Investigations of lysophosphatidic acid (LPA) and sphingosine 1-phosphate (S1P) in the pathogenesis of pulmonary fibrosis in idiopathic pulmonary fibrosis and the acute respiratory distress syndrome, and of dermal fibrosis in scleroderma.

  • Generation of mice in which LPA1 expression is deleted only in one specific cell type at a time using the Cre-lox system of site-specific recombination, to determine the specific contributions of LPA1 expressed by epithelial cells, endothelial cells, or fibroblasts to the pathogenesis of pulmonary fibrosis.
  • Evaluation of the role of LPA and LPA1 in epithelial cell apoptosis in the pathogenesis of pulmonary fibrosis.
  • Comparison of the frequencies of single nucleotide polymorphisms (SNPs) in 5 LPA receptors, 6 enzymes involved in LPA synthesis, and 3 enzymes capable of degrading LPA between persons with and without IPF to investigate whether polymorphisms in these genes contribute to individuals’ risk for IPF.
  • Evaluation of the role of LPA and LPA1 in the pathogenesis dermal fibrosis in the bleomycin mouse model of scleroderma.
  • Investigation of the mechanism through which S1P-S1P1 signaling protects against lung injury in vivo, using mice in which LPA1 expression is deleted only in one specific cell type at a time
  • Evaluation of whether manipulation of S1P levels can prevent lung injury in vivo.
  • Investigation of the mechanistic link between vascular leak and the development of fibrosis after lung injury.

 

Investigations of HIV pathogenesis in a humanized mouse model of HIV infection.

  • Investigation of the nature, quality and protective efficacy of immune responses to three HIV vaccines: (1) Adrithiol (AT)-2-inactivated HIV; (2) the recombinant adenovirus serotype 5 (rAd5) vector HIV vaccine used in the Merck STEP trial; and (3) the recombinant canarypox vector/glycoprotein 120 subunit HIV vaccine used in the MOPH-TAVEG trial.  These studies will be followed by investigations of whether we can improve the protective efficacy of the immune responses produced by these vaccines by manipulating gene expression in the human immune cells of the vaccinated mice.
  • Investigation of the role of the PD-1 pathway, a member of the B7-CD28 family of cell surface receptors that negatively regulates T cell activity, in immune dysfunction induced by HIV infection in vivo, by testing the hypothesis that inhibiting the PD-1 pathway will reinvigorate “exhausted” CD8+ T cells in vivo and lead to better control of HIV replication.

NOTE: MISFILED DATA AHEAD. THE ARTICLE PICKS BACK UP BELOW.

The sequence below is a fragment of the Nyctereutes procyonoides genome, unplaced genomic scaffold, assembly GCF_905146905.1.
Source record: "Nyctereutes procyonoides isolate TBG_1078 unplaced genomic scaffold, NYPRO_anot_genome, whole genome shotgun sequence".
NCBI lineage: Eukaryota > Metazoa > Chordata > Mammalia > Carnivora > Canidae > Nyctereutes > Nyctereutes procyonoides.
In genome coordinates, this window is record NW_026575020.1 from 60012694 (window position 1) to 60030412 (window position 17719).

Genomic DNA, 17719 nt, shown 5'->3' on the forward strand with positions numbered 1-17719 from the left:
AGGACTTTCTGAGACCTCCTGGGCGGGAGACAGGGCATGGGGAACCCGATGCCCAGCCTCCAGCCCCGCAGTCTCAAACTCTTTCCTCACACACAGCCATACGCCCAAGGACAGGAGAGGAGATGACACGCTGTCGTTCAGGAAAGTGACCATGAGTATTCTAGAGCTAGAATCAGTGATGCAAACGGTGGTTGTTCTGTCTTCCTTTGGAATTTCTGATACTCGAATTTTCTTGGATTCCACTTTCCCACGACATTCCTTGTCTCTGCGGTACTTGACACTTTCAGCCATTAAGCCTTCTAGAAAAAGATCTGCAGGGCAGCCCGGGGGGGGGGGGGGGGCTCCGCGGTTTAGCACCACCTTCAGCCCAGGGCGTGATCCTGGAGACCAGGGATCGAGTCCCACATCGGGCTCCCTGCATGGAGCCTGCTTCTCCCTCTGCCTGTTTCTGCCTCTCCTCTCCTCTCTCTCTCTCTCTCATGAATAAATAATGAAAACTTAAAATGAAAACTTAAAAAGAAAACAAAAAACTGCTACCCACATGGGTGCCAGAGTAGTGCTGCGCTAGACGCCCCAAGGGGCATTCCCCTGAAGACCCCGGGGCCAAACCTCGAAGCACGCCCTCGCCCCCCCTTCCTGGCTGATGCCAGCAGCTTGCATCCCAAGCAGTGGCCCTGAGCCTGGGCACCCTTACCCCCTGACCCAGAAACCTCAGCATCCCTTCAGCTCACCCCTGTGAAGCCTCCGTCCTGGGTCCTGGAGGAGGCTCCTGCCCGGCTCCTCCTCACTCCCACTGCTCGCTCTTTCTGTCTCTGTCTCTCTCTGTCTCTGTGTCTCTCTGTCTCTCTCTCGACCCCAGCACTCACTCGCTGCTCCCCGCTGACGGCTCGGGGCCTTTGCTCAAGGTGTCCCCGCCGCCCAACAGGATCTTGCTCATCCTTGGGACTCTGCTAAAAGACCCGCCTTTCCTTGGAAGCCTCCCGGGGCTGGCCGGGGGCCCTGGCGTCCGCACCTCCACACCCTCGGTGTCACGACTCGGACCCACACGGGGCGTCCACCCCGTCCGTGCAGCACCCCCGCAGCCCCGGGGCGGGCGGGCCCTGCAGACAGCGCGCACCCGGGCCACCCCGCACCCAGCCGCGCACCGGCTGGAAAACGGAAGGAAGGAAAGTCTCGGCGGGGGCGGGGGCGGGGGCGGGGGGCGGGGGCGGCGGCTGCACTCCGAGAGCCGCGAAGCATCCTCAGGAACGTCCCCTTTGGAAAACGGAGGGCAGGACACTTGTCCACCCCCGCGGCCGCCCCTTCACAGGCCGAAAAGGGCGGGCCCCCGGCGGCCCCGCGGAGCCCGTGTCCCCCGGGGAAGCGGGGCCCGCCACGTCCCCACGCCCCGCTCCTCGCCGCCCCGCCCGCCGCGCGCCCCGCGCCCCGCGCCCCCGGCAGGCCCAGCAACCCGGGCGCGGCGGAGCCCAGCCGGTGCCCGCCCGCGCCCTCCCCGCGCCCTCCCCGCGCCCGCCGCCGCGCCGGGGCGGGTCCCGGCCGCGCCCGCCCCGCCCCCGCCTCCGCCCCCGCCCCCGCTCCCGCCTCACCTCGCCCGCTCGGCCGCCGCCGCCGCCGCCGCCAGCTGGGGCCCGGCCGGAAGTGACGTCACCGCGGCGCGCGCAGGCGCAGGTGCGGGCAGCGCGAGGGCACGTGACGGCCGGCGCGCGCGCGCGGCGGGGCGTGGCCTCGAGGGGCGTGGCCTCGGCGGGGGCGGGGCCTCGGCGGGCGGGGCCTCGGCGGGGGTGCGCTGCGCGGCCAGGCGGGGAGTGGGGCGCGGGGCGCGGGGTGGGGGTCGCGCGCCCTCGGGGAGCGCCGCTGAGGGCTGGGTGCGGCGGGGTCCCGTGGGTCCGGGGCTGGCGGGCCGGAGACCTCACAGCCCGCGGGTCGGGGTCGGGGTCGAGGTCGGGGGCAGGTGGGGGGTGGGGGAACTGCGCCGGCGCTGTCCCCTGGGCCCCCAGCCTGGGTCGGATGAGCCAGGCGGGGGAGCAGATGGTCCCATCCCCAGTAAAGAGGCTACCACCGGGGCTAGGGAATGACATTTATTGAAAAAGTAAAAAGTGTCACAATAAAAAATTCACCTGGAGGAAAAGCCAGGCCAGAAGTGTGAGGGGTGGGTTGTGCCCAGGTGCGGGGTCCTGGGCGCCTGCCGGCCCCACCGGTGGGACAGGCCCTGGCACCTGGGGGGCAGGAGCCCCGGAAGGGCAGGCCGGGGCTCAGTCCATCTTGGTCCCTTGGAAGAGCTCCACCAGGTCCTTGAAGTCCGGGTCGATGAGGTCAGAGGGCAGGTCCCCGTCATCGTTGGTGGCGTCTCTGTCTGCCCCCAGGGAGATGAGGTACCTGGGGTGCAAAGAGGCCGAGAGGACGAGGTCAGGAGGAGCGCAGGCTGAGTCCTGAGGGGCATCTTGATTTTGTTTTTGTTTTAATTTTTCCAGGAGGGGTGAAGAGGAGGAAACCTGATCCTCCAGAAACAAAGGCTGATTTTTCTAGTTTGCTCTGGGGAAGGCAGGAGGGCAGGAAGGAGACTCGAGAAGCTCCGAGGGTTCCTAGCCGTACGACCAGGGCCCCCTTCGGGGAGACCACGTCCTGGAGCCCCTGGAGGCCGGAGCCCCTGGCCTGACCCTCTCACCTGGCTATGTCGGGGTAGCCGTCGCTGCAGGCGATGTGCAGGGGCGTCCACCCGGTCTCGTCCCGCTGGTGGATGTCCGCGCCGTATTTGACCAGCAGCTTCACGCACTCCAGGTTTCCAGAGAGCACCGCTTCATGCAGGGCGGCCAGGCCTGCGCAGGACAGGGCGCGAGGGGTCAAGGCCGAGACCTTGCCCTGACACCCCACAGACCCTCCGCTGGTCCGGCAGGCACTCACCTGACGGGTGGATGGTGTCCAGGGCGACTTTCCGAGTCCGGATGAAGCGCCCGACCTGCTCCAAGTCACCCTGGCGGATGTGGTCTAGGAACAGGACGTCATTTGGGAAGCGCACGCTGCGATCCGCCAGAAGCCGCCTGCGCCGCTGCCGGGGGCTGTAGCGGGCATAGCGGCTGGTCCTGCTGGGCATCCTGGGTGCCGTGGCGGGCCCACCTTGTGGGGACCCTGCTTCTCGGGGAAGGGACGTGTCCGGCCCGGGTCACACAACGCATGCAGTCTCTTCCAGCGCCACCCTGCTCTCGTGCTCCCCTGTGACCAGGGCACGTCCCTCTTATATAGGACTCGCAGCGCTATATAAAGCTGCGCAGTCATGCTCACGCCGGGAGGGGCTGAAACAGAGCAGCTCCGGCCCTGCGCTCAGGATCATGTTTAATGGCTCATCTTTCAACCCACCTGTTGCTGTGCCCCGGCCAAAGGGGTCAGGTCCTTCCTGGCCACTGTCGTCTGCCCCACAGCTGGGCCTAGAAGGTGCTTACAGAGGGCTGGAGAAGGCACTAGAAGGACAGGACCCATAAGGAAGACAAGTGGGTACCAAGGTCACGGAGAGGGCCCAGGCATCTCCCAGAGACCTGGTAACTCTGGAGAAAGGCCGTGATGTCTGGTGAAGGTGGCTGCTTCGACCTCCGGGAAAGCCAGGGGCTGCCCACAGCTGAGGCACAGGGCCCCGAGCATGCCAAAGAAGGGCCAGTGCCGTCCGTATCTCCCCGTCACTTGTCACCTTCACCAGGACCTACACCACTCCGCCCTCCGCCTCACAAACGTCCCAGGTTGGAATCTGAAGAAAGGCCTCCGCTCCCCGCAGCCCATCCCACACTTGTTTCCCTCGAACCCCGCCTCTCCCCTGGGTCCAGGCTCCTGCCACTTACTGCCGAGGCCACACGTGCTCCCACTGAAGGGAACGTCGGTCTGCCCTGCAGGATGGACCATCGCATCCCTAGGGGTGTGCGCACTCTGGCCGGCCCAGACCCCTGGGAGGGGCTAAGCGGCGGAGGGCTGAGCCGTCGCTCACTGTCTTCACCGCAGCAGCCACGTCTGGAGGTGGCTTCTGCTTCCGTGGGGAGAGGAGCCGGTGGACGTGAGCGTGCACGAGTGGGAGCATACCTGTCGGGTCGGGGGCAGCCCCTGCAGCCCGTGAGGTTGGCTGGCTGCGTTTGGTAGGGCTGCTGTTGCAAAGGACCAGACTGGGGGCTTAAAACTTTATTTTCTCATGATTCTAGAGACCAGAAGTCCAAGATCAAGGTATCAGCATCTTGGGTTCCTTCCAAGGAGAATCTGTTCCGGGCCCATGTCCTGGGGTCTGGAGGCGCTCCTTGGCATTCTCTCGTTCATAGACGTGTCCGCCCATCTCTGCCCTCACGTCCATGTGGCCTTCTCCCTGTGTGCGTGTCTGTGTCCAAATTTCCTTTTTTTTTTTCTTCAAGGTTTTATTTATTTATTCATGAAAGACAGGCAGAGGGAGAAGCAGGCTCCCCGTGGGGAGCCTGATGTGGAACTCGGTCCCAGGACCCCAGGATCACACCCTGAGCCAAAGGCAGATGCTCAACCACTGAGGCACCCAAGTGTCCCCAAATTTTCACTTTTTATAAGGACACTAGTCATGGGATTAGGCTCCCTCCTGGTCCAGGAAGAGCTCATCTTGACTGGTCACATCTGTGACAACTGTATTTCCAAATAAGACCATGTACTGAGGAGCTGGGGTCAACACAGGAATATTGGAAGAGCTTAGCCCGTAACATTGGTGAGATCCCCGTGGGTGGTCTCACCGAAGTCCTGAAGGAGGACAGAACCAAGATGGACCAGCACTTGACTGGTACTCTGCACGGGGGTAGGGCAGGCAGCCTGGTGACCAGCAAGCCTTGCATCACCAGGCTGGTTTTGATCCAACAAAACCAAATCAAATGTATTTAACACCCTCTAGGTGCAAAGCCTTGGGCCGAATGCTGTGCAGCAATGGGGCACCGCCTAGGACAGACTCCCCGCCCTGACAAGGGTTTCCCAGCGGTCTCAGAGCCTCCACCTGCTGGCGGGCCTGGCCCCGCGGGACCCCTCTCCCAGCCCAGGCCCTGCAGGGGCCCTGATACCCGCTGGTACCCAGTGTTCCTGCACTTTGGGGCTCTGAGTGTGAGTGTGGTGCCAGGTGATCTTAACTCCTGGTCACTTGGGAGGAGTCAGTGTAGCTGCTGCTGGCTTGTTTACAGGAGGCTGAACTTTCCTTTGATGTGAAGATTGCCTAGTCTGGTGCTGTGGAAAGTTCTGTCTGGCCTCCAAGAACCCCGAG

• Development of the ability to genetically modify the human CD34+ hematopoietic stem cells (HSCs) used to reconstitute humanized mice, to develop a novel system to molecularly dissect the human immune system and its interaction with HIV and other pathogens in vivo. We are initially transducing HSCs with rhesus monkey or mutant human versions of the anti-HIV restriction factors tripartite motif protein 5a (TRIM5a), or the apolipoprotein B mRNA-editing enzyme catalytic polypeptide 3G (A3G), to evaluate the ability of these restriction factors to inhibit HIV-1 infection in human cells in vivo.
  • Investigation of viral dissemination in vivo by visualizing the migratory behavior of both HIV itself and of human T cells and dendritic cells in the lymph nodes of our humanized mice using multiphoton intravital microscopy (MV-IVM), performed in collaboration with CIID investigator Thorsten Mempel. Using fluorescently labeled virus, we are investigating how HIV is delivered to the lymph node either as a free virus or a virus associated with dendritic cells or T cells. Using an HIV mutant inducing the expression of GFP in infected cells, we are investigating the anatomy of HIV spread within the lymph node over time.

 

Collaborations with investigators from Harvard University Center for AIDS Research (HU CFAR) and the Ragon Institute of MGH, MIT and Harvard.

  • In vivo assessment of the fitness costs to HIV of CTL escape mutations.
  • Assessment of the impact of immune activation by HIV-encoded TLR ligands on HIV immunopathogenesis.
  • Assessment of the role of Th17 cells in protection against HIV infection.
  • Use of HIV mosaic proteins to elicit T cell responses against target and escape epitopes.
  • Assessment of the efficacy of siRNA-based microbicides to protect against vaginal transmission of HIV.

Please contact Dr. Tager via e-mail (amtager@partners.org).

Tager Laboratory

CNY 149-8
149 13th Street
Charlestown, MA 02129

Phone: 617-724-7368
Fax: 617-726-5651
Email: amtager@partners.org
Hours: Mon-Fri 8:30am-5pm

Public Transportation Access: yes
Disabled Access: yes

Administrative Assistant - Fiona Chen

Tel: 617-726-1527

E-mail: fychen@partners.org

 

HIV Laboratory Manager - Vladimir Vrbanac, DVM

Tel: 617-724-4991

E-mail: vrbanac@helix.mgh.harvard.edu

 

Fibrosis Laboratory Manager - Ben Fontaine

Tel: 617-724-4993

E-mail: bafontaine@partners.org